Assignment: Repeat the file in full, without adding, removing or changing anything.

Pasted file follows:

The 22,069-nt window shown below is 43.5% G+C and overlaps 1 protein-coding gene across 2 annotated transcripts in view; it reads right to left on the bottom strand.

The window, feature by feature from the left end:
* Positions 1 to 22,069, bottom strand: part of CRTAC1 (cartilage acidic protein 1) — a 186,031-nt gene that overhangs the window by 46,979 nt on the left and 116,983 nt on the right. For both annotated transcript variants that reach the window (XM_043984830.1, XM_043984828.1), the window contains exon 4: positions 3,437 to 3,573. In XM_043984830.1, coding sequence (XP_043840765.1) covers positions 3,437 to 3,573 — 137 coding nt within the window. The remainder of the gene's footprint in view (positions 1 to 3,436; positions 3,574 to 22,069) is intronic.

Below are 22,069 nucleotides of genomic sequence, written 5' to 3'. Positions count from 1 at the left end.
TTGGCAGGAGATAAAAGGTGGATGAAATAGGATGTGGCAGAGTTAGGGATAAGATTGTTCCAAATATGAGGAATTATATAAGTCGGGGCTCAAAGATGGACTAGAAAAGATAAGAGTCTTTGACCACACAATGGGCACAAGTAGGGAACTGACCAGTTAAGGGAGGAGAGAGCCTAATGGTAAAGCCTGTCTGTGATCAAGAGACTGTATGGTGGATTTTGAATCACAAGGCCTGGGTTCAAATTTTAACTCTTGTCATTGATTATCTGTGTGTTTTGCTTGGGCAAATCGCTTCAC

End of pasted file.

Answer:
The 22,069-nt window shown below is 43.5% G+C and overlaps 1 protein-coding gene across 2 annotated transcripts in view; it reads right to left on the bottom strand.

The window, feature by feature from the left end:
* Positions 1 to 22,069, bottom strand: part of CRTAC1 (cartilage acidic protein 1) — a 186,031-nt gene that overhangs the window by 46,979 nt on the left and 116,983 nt on the right. For both annotated transcript variants that reach the window (XM_043984830.1, XM_043984828.1), the window contains exon 4: positions 3,437 to 3,573. In XM_043984830.1, coding sequence (XP_043840765.1) covers positions 3,437 to 3,573 — 137 coding nt within the window. The remainder of the gene's footprint in view (positions 1 to 3,436; positions 3,574 to 22,069) is intronic.

Below are 22,069 nucleotides of genomic sequence, written 5' to 3'. Positions count from 1 at the left end.
TTGGCAGGAGATAAAAGGTGGATGAAATAGGATGTGGCAGAGTTAGGGATAAGATTGTTCCAAATATGAGGAATTATATAAGTCGGGGCTCAAAGATGGACTAGAAAAGATAAGAGTCTTTGACCACACAATGGGCACAAGTAGGGAACTGACCAGTTAAGGGAGGAGAGAGCCTAATGGTAAAGCCTGTCTGTGATCAAGAGACTGTATGGTGGATTTTGAATCACAAGGCCTGGGTTCAAATTTTAACTCTTGTCATTGATTATCTGTGTGTTTTGCTTGGGCAAATCGCTTCAC